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Opinion: 10 Worst Practices For Technical Presentations

Opinion: 9 Worst Practices For Technical Presentations

Dec. 4, 2023
Keeping the audience puzzled and off balance can be an advantage, especially if you haven’t made a clear and forceful point.

At a recent technical conference I attended (names redacted to protect the guilty), I observed a number of wonderful presentations and a few lousy ones. To save future generations a lot of work and help them get their research published because it is both meaningful and interesting, I would offer these guidelines of what NOT to do for a presentation.

  1. Do not thoroughly research your topic. Instead, focus on the one element that will satisfy your advisor you are on the right track to making a breakthrough, even if that breakthrough is inconsequential. Heaven forbid that there may be an audience member beside your professor who is familiar enough with your topic to formulate an intelligent question.
  2. Construct your project in isolation under unrealistic test conditions. It is essential to develop data on your subject, even if it is to the exclusion of reality. (Example: If a product is produced under low or no oxygen conditions, consider using a nitrogen blanket to exclude any oxygen—even though the commercial product would never use a nitrogen blanket because of the added cost and potential liability.)
  3. Consider producing the test material in small quantities because it’s easier to handle.  If the material is produced commercially in ton quantities, the scale-up from grams to tons is a minor consideration to be solved by others after your graduation.
  4. Dress casually. It gives you the appearance of being confident and nonchalant about the consideration and consequences of your work. I’ll admit to being an old curmudgeon about presentation dress and conferences, but I believe that part of one’s presentation is more forceful in formal business dress than if it is made in beach attire.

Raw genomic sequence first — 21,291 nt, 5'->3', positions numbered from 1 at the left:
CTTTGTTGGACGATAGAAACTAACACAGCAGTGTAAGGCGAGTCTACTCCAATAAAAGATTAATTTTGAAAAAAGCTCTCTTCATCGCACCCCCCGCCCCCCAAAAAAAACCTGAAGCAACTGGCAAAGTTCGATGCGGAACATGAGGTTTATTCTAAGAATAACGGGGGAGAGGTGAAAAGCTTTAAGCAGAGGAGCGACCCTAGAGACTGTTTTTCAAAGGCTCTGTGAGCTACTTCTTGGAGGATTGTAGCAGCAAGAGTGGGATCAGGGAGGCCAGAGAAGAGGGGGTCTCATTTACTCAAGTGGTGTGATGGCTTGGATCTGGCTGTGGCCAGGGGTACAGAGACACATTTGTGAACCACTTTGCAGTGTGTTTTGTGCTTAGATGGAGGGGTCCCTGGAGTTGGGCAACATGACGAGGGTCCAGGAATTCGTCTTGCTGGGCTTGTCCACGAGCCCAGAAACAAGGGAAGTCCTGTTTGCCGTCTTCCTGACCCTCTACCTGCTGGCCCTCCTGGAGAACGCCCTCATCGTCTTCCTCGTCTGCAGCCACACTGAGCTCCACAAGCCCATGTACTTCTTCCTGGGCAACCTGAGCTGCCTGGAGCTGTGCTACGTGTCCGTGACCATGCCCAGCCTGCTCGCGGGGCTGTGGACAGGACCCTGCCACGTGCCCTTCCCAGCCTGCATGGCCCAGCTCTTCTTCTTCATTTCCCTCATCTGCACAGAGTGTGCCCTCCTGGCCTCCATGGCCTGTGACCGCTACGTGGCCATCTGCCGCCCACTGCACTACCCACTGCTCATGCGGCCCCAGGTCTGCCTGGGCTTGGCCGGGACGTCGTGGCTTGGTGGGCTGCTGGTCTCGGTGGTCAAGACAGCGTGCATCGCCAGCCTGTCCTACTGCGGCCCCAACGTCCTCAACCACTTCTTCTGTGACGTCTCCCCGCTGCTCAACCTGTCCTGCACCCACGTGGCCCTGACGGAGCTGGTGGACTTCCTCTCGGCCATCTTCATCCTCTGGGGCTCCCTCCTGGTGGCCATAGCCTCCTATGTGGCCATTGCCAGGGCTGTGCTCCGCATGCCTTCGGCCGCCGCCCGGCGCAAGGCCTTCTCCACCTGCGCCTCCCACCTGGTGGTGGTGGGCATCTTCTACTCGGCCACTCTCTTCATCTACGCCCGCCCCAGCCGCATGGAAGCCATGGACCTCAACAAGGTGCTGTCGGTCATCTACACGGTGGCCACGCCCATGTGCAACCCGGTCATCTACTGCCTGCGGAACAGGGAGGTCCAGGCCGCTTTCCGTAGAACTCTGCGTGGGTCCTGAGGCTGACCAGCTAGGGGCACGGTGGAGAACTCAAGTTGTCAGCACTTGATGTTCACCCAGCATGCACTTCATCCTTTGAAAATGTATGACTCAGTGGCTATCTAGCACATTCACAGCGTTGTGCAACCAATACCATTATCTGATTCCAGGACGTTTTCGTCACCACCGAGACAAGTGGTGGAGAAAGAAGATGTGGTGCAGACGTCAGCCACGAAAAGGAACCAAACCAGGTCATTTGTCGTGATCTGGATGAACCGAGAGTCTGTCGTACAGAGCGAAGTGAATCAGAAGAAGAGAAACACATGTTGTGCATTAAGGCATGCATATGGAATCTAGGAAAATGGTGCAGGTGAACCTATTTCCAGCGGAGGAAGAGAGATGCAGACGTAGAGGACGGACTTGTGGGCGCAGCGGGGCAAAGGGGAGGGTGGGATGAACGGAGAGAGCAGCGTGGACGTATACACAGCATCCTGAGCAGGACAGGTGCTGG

5. Cram everything in your slide deck and presentation. You have only a short period of time to convince the audience of your qualifications. If you leave more than 100 square centimeters of available space blank, you are missing an opportunity to show the audience how smart and busy you are.
  6. Keep the laser pointer moving. Sure, you are nervous about your presentation, but the laser pointer moving wildly about the screen or circling an object you wish to highlight keeps the audience from looking too closely at your tables and expressions. Heaven forbid that the audience may actually understand or be able to read the fine type used on the x and y axes of your graphs and be able to understand, let alone see, the numbers you use.
  7. Strive for impossible timing. Set the number of slides in your presentation to be time allotted less than five minutes, and plan on three to four slides per minute of presentation. You will use one minute at the beginning and one minute at the end of your presentation to introduce yourself and thank the other members of your team and your professors. That will allow the audience just under three minutes for perhaps one or possibly two questions.  There is an advantage to speaking quickly, and flashing slides at a rapid rate—it mesmerizes and intimidates the audience into believing that you really know your subject.
  8. Keep the audience puzzled and off balance. This can be an advantage, especially if you haven’t made a clear and forceful presentation. You can always indicate that additional research is required in your field to answer the embarrassing questions for which you don’t have the answer.
  9. Consider using the Platinum Bridge Approach. If one looks at the properties of platinum and its durability, perhaps we should consider constructing bridges from platinum because they would be durable and essentially maintenance-free. Never mind the up-front cost — look at what is saved in maintenance costs.

 

About the Author

Dave Russell | PE, ASP, president, Global Environmental Operations Inc.

Dave is a PE and Associate Safety Professional who practices from his company Global Environmental Operations Inc. He has lectured and consulted on environmental and safety issues all over the world.